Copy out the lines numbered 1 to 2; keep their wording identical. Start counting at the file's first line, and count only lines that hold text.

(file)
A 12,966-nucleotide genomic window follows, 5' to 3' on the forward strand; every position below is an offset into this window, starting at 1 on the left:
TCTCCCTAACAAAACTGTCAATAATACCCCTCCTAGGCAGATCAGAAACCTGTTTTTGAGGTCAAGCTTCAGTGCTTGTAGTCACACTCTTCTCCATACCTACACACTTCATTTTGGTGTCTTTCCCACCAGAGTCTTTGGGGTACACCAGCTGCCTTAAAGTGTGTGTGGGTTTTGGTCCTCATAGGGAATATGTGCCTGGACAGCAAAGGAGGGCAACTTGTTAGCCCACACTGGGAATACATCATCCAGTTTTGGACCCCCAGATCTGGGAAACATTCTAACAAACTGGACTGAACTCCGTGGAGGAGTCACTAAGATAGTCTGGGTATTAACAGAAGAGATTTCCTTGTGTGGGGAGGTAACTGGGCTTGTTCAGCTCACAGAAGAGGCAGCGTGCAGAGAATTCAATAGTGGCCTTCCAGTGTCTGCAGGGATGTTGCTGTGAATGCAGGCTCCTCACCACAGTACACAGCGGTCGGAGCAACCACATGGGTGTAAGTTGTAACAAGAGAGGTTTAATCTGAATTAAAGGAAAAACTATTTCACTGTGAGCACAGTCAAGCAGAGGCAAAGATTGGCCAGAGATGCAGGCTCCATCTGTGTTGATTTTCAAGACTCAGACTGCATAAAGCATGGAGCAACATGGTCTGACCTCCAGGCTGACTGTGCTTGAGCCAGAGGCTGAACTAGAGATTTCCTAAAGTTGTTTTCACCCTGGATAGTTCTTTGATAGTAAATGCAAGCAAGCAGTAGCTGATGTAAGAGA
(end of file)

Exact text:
A 12,966-nucleotide genomic window follows, 5' to 3' on the forward strand; every position below is an offset into this window, starting at 1 on the left:
TCTCCCTAACAAAACTGTCAATAATACCCCTCCTAGGCAGATCAGAAACCTGTTTTTGAGGTCAAGCTTCAGTGCTTGTAGTCACACTCTTCTCCATACCTACACACTTCATTTTGGTGTCTTTCCCACCAGAGTCTTTGGGGTACACCAGCTGCCTTAAAGTGTGTGTGGGTTTTGGTCCTCATAGGGAATATGTGCCTGGACAGCAAAGGAGGGCAACTTGTTAGCCCACACTGGGAATACATCATCCAGTTTTGGACCCCCAGATCTGGGAAACATTCTAACAAACTGGACTGAACTCCGTGGAGGAGTCACTAAGATAGTCTGGGTATTAACAGAAGAGATTTCCTTGTGTGGGGAGGTAACTGGGCTTGTTCAGCTCACAGAAGAGGCAGCGTGCAGAGAATTCAATAGTGGCCTTCCAGTGTCTGCAGGGATGTTGCTGTGAATGCAGGCTCCTCACCACAGTACACAGCGGTCGGAGCAACCACATGGGTGTAAGTTGTAACAAGAGAGGTTTAATCTGAATTAAAGGAAAAACTATTTCACTGTGAGCACAGTCAAGCAGAGGCAAAGATTGGCCAGAGATGCAGGCTCCATCTGTGTTGATTTTCAAGACTCAGACTGCATAAAGCATGGAGCAACATGGTCTGACCTCCAGGCTGACTGTGCTTGAGCCAGAGGCTGAACTAGAGATTTCCTAAAGTTGTTTTCACCCTGGATAGTTCTTTGATAGTAAATGCAAGCAAGCAGTAGCTGATGTAAGAGA